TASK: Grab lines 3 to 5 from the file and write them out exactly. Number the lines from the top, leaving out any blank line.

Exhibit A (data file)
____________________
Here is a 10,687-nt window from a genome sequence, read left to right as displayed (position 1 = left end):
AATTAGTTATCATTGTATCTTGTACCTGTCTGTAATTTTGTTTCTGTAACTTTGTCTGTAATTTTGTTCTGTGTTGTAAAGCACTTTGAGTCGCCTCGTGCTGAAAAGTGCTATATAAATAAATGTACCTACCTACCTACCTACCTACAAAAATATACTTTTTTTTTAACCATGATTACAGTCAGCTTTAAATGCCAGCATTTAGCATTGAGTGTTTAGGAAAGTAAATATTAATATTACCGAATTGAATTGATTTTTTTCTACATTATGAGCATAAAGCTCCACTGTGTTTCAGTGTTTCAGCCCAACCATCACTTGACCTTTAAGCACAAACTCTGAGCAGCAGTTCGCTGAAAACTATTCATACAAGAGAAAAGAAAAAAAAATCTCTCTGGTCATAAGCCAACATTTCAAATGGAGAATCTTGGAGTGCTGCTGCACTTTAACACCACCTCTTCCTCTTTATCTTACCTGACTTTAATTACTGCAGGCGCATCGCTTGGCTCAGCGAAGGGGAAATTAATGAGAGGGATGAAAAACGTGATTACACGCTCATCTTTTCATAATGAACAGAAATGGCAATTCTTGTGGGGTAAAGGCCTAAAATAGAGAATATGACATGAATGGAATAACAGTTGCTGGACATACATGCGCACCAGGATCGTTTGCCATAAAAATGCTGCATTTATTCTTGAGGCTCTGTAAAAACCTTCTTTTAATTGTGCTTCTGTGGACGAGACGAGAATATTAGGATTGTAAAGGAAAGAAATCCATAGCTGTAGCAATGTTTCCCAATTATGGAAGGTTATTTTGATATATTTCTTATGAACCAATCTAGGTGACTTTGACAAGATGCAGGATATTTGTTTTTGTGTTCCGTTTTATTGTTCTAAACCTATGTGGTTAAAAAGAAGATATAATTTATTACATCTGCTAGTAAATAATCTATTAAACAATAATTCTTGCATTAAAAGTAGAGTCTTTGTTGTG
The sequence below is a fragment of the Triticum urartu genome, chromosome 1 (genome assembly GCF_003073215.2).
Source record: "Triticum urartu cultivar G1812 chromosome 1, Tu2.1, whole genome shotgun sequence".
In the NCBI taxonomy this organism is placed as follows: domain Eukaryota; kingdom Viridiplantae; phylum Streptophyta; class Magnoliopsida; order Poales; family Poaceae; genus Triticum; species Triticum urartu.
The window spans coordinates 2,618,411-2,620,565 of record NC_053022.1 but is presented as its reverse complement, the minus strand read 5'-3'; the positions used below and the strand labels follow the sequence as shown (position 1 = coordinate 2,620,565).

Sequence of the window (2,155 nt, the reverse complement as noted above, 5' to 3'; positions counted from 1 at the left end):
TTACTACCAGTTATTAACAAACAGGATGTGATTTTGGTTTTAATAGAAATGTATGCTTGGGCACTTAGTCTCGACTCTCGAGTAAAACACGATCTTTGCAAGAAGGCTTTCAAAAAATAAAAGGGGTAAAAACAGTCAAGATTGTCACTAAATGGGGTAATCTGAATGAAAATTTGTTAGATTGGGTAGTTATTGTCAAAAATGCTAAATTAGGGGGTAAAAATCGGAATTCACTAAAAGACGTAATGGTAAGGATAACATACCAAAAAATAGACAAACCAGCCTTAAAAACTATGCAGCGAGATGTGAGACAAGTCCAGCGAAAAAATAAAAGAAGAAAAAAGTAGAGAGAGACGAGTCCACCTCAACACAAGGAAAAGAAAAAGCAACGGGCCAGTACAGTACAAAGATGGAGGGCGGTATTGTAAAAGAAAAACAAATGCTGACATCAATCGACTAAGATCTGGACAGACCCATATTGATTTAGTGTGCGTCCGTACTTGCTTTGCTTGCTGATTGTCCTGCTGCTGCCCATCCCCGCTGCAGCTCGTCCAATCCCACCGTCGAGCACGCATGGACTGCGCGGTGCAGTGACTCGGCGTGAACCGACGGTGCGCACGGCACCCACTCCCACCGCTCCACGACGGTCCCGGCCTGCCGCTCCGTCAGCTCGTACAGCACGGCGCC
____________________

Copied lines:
The sequence below is a fragment of the Triticum urartu genome, chromosome 1 (genome assembly GCF_003073215.2).
Source record: "Triticum urartu cultivar G1812 chromosome 1, Tu2.1, whole genome shotgun sequence".
In the NCBI taxonomy this organism is placed as follows: domain Eukaryota; kingdom Viridiplantae; phylum Streptophyta; class Magnoliopsida; order Poales; family Poaceae; genus Triticum; species Triticum urartu.